Odissi takes its name from the state of its origin, Odisha. Odisha’s interesting geographical position at the exact center of the eastern border of India, has influenced its culture and tradition a great deal, thus making its dance and music very unique. Odissi dance is accompanied by Odissi music, a synthesis of four classes of music.Dhruvapada, Chitrapada, Chitrakala and Panchal. The Dhruvapada is the first line or lines to be sung repeatedly. Chitrapada means the arrangement of words in an alliterative style. The use of art in music is called Chitrakala. Kavisurya Baladev Rath, the renowned Odia poet wrote lyrics, which are the best examples of Chitrakala. All of these were combined to form the style that’s peculiar to Odissi music.
Odissi is one of the eight classical dance forms of India. Tribhangi meaning “Three bends “and inspired by the temple sculptures, is the feminine curvaceous sculptural position with the body weight on one foot . The independent movement of head, chest and pelvis and upon the basic square stance known as Chauka or Chouka that symbolises Lord Jagannath. This dance is characterised by various Bhangas (Stance),which include stamping of the foot and striking various postures as seen in Indian sculptures. Bhanga, Abanga, Atibhanga and Tribhanga are the common Bhangas.
The Odissi tradition existed in three schools , Mahari, Nartaki, and Gotipua.
Maharis were Odia devadasis or temple girls, the name is derived from Maha (great) and Nari or Mahri (chosen) particularly those at the temple of Lord Jagganath,Puri. Early Maharis performed mainly Nritta (pure dance) and Abhinaya (interpretation of poetry) based on Mantras and Slokas. Later, Maharis especially performed dance sequences based on the lyrics of Jayadev’s Gita Govinda. Bhitari Gauni Maharis were allowed in the inner temple while Bahari Gauni Maharis, though in the temples, were excluded from the sanctum sanctorum.
The Gotipua tradition emerged by the 6th Century . Gotipuas were boys dressed up as girls and taught the dance by the Maharis. During this period, Vaishnava poets composed innumerable lyrics in Oriya dedicated to Radha and Krishna. Gotipuas danced to these compositions and gradually stepped out of the precincts of the temples.One of the reason provided for the emergence of Gotipuas is that Vaishnavas did not approve of dancing by women.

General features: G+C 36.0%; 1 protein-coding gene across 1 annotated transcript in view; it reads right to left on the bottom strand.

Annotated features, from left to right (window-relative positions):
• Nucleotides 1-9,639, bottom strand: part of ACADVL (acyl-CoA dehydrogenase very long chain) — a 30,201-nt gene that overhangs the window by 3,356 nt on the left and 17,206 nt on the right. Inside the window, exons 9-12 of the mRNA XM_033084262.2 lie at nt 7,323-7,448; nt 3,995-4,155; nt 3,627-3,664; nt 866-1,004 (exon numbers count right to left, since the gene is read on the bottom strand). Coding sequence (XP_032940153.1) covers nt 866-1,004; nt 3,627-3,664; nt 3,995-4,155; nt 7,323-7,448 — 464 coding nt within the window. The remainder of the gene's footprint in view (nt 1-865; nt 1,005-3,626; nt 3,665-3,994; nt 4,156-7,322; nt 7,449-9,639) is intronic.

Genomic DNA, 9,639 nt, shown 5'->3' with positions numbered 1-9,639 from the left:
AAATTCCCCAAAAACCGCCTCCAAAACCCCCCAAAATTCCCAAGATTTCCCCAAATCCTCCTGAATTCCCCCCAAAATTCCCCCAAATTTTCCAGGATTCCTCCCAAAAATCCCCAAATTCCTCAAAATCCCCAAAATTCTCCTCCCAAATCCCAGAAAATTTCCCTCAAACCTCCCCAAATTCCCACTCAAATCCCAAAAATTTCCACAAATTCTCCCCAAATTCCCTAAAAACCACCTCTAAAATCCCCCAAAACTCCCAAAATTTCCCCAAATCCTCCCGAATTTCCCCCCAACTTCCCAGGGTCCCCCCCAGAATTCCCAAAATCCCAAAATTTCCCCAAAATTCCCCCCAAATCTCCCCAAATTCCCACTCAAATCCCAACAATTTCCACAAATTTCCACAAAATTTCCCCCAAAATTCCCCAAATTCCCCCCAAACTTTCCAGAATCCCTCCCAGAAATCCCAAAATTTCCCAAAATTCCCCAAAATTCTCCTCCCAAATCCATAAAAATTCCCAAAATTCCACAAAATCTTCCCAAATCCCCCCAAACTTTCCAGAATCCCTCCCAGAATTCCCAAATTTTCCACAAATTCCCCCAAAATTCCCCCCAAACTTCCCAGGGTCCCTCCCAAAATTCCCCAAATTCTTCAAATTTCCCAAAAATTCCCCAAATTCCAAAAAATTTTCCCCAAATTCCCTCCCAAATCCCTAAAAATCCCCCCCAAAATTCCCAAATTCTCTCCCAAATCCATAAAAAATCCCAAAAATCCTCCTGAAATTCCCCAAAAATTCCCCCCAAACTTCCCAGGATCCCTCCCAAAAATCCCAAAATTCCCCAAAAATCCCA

Nartaki dance took place in the royal courts, where it was much cultivated before the British period. At that time the misuse of devadasis came under strong attack, so that Odissi dance withered in the temples and became unfashionable at court. Only the remnants of the Gotipua school remained, and the reconstruction of the style required an archaeological and anthropological effort that has tended to foster a conservative purism.
About Guru Kelu Charan Mohapatra Odissi Research Centre :
Government of Orissa has set up an autonomous Institution styled as “Odissi Research Centre” in the year 1986 for promoting and propagating the Odissi Dance Form and Odissi Music and conducting Research in various facets of this rich cultural heritage of the State.
Subsequently, the name has been changed to “Guru Kelu Charan Mohapatra Odissi Research Centre” (GKCMORC), as a token of honour to the Late Guru who had devoted his entire life for establishing this dance form as a Classical one as well as made it popular all over the World and brought new experimentation in this Dance Form. The Centre is established with the aim to propagate all the three styles of Odissi Dance i.e. Guru Kelu Charan style, Guru Pankaj Charan Style and Guru Deba Prasad Style.
The Chief Minister, Odisha is the Chairman of the Centre and Eminent Artists and Art-Critics are associated with it. The Governing Body is the Highest Authority to look into the policy matters and the Chief Executive is the Chief Executive Officer of the Centre. He/She is the Ex-officio Secretary of the Governing Body, Committees and Sub-Committees which may be set up by the Governing Body.
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